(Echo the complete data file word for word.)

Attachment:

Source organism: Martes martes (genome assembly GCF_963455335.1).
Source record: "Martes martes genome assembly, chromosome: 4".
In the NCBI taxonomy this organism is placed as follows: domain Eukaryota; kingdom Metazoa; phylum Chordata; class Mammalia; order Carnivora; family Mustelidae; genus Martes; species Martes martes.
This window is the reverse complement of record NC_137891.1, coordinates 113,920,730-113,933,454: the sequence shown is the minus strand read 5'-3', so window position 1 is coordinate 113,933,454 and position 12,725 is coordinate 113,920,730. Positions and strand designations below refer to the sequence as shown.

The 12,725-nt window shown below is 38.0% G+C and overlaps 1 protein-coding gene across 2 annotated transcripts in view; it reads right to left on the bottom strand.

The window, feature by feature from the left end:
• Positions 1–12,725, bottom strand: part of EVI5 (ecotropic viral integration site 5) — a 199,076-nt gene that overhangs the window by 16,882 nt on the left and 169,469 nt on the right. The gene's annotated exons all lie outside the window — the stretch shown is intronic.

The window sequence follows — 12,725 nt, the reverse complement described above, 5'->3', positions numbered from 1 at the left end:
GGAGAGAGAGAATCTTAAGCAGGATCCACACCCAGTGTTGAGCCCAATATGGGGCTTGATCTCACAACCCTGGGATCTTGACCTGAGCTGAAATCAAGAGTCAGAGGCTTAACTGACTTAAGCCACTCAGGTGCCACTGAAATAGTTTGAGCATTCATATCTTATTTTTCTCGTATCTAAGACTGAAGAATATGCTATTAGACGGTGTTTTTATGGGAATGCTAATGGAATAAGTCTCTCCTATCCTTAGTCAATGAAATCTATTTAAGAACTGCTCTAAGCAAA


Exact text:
Source organism: Martes martes (genome assembly GCF_963455335.1).
Source record: "Martes martes genome assembly, chromosome: 4".
In the NCBI taxonomy this organism is placed as follows: domain Eukaryota; kingdom Metazoa; phylum Chordata; class Mammalia; order Carnivora; family Mustelidae; genus Martes; species Martes martes.
This window is the reverse complement of record NC_137891.1, coordinates 113,920,730-113,933,454: the sequence shown is the minus strand read 5'-3', so window position 1 is coordinate 113,933,454 and position 12,725 is coordinate 113,920,730. Positions and strand designations below refer to the sequence as shown.

The 12,725-nt window shown below is 38.0% G+C and overlaps 1 protein-coding gene across 2 annotated transcripts in view; it reads right to left on the bottom strand.

The window, feature by feature from the left end:
• Positions 1–12,725, bottom strand: part of EVI5 (ecotropic viral integration site 5) — a 199,076-nt gene that overhangs the window by 16,882 nt on the left and 169,469 nt on the right. The gene's annotated exons all lie outside the window — the stretch shown is intronic.

The window sequence follows — 12,725 nt, the reverse complement described above, 5'->3', positions numbered from 1 at the left end:
GGAGAGAGAGAATCTTAAGCAGGATCCACACCCAGTGTTGAGCCCAATATGGGGCTTGATCTCACAACCCTGGGATCTTGACCTGAGCTGAAATCAAGAGTCAGAGGCTTAACTGACTTAAGCCACTCAGGTGCCACTGAAATAGTTTGAGCATTCATATCTTATTTTTCTCGTATCTAAGACTGAAGAATATGCTATTAGACGGTGTTTTTATGGGAATGCTAATGGAATAAGTCTCTCCTATCCTTAGTCAATGAAATCTATTTAAGAACTGCTCTAAGCAAA